CatholicPlanet.Net discussion group  

Go Back   CatholicPlanet.Net discussion group > Catholicism > The Lay Apostolate
FAQ Members List Calendar Search Today's Posts Mark Forums Read

Reply
 
Thread Tools Search this Thread Display Modes
  #11  
Old 21st April 2015, 05:01 PM
OregonCatholic OregonCatholic is offline
Member
 
Join Date: Sep 2013
Posts: 75
Default

As the years go by and a newer generation of Catholics participate more actively in the ministry of the church Iíll try to bear my cross while weíre rapping the Our Father or listening to Christian hip hop during the Offertory since this is what the flock may prefer. I speak facetiously of course, but Iím not advocating a change in doctrine, or that we return to Latin, or the TLM, or that even Gregorian chant be sung. Nor am I suggesting the choir play my favorite tune each Sunday. But I do believe that music during Mass should be sacred and ideally distinctly Catholic. I think we lose our Catholic identity and traditions as we head down the slippery slope of appeasing the faithful by incorporating whatever latest fad exists into the Mass. The Mass isnít about us, itís about Christ. Itís not entertainment, itís a sacrifice. The music of the Mass should glorify God.

Quote:
Originally Posted by Ron Conte View Post
In some parts of the world today, Christians are dying for Christ. And in other parts of the world, we argue over little points of liturgical form and over which music would be best. What would Jesus himself say?

I acknowledge the unfortunate reality that Christians are dying for Christ each day and they certainly have my prayers. However, this is not a new phenomenon and has been occurring for millennia. Martyrdom hasnít stopped the saints from discussing proper liturgical forms during the Mass nor do I believe it should stop us.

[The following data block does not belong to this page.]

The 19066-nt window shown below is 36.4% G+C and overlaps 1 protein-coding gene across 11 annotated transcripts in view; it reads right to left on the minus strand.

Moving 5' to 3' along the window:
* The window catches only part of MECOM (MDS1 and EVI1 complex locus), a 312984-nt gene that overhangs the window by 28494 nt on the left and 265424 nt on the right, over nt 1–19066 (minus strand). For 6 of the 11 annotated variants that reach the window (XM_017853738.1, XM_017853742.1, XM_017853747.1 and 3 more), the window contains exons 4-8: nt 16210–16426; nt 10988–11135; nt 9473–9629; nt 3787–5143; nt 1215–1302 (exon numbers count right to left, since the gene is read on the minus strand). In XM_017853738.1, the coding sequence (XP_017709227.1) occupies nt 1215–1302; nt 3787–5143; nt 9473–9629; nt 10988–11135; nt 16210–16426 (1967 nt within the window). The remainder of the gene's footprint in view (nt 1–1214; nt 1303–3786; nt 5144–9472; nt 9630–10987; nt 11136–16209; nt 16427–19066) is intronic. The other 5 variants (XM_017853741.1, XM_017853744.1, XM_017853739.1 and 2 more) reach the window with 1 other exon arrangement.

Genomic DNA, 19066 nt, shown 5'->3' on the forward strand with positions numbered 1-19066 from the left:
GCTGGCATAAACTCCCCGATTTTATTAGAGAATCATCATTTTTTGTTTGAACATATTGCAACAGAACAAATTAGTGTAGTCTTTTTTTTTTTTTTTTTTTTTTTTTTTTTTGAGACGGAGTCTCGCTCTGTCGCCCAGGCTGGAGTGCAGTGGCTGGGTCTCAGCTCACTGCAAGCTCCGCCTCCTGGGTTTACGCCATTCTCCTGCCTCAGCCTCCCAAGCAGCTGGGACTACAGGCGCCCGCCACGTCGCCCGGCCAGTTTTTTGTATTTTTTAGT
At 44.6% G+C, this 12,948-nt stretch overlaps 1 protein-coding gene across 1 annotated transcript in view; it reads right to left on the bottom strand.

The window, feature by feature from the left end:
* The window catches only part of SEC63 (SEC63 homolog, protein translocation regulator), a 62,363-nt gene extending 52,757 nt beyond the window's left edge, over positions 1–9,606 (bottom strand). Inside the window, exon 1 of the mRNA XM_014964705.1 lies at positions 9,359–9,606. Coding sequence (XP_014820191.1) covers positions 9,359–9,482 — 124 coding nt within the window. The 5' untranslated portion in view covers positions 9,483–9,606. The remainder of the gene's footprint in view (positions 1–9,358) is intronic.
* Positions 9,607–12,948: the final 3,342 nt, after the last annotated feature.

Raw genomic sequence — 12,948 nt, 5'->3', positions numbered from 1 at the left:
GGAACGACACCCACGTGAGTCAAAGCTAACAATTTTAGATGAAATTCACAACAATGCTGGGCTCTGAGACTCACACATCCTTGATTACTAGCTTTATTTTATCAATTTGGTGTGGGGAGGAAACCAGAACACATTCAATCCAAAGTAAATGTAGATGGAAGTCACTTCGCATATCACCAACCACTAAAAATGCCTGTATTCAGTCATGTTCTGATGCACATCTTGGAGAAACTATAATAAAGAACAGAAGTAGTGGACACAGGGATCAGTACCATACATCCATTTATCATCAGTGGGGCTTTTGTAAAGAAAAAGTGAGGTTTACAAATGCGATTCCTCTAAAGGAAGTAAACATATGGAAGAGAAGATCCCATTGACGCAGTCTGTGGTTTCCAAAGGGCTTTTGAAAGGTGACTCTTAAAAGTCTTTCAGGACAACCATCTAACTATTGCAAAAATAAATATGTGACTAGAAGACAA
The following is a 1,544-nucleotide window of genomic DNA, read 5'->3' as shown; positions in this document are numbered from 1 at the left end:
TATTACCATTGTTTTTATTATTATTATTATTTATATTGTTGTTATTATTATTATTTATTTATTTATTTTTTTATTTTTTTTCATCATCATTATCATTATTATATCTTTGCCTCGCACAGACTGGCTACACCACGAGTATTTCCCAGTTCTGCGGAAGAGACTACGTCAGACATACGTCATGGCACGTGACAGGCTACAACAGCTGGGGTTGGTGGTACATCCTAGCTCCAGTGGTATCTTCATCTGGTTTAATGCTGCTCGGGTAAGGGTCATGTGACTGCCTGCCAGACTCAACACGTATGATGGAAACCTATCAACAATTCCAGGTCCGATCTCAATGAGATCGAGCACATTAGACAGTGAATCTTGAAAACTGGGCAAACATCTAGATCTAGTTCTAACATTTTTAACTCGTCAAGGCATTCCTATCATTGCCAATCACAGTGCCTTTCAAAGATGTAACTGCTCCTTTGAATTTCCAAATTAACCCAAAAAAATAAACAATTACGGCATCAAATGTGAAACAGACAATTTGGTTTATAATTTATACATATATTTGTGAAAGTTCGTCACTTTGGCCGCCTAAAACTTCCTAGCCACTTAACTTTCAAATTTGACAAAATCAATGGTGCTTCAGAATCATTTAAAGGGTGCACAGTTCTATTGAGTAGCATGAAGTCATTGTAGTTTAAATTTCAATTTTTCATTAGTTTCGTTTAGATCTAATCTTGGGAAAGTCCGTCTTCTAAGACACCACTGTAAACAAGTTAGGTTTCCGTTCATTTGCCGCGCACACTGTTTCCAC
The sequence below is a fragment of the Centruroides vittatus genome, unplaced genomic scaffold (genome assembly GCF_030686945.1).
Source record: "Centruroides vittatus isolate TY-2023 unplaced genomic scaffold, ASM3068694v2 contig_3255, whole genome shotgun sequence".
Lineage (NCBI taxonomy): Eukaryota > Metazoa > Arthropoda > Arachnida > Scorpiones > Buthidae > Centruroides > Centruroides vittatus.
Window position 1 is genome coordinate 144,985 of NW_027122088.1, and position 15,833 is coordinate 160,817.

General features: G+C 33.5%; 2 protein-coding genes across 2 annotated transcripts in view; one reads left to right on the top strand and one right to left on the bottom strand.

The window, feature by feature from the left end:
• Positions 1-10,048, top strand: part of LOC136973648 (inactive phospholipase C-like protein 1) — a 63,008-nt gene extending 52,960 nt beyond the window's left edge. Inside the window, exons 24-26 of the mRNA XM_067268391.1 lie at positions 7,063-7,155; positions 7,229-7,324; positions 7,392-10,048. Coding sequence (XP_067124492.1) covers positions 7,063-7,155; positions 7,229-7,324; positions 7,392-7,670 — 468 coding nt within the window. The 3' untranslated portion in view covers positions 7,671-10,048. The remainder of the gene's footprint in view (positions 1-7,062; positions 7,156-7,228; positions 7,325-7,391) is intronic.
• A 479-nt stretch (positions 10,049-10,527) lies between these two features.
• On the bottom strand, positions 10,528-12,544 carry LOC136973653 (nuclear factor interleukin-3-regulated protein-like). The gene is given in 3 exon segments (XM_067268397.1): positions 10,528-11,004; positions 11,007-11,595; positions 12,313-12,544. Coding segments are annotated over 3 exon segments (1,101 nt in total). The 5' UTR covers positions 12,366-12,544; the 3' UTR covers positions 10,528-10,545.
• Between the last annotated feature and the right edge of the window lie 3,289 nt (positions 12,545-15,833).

Reply With Quote
  #12  
Old 21st April 2015, 05:45 PM
Ron Conte Ron Conte is offline
Administrator
 
Join Date: Jan 2006
Posts: 12,723
Default

Quote:
Originally Posted by OregonCatholic View Post
As the years go by and a newer generation of Catholics participate more actively in the ministry of the church Iíll try to bear my cross while weíre rapping the Our Father or listening to Christian hip hop during the Offertory since this is what the flock may prefer. I speak facetiously of course, but Iím not advocating a change in doctrine, or that we return to Latin, or the TLM, or that even Gregorian chant be sung. Nor am I suggesting the choir play my favorite tune each Sunday. But I do believe that music during Mass should be sacred and ideally distinctly Catholic. I think we lose our Catholic identity and traditions as we head down the slippery slope of appeasing the faithful by incorporating whatever latest fad exists into the Mass. The Mass isnít about us, itís about Christ. Itís not entertainment, itís a sacrifice. The music of the Mass should glorify God.

I have the same preferences for traditional Catholic hymns as you. But I notice some Catholics online complaining a great deal about small points of liturgical form, while the vast majority of Catholics commit mortal sins of various kinds frequently, and the vast majority also never go to confession. The Church is plagued by some very serious problems right now.

Pope Francis is very likely to make some substantial changes to discipline at the Oct. Bishops' Synod. He might also issue some new definitions of doctrine. I believe that this event will initiate the great apostasy. Many traditionalist and conservative Catholics will accuse the Pope of heresy and create a schism in the Church.

We must never treat any aspect of discipline, however good or useful, as if it were unchangeable dogma.
__________________
Ron Conte
Roman Catholic theologian
Reply With Quote
  #13  
Old 21st April 2015, 06:11 PM
OregonCatholic OregonCatholic is offline
Member
 
Join Date: Sep 2013
Posts: 75
Default

Very true Ron. Your point is well taken. Debating liturgical music does seem somewhat nitpicky while the Church faces more significant concerns. The Church as we have known it may very well change but we must always remain faithful.
Reply With Quote
  #14  
Old 21st April 2015, 08:23 PM
St. Thomas More St. Thomas More is offline
Member
 
Join Date: Jan 2007
Location: New York State
Posts: 374
Default Suggestion?

Quote:
Originally Posted by Ron Conte View Post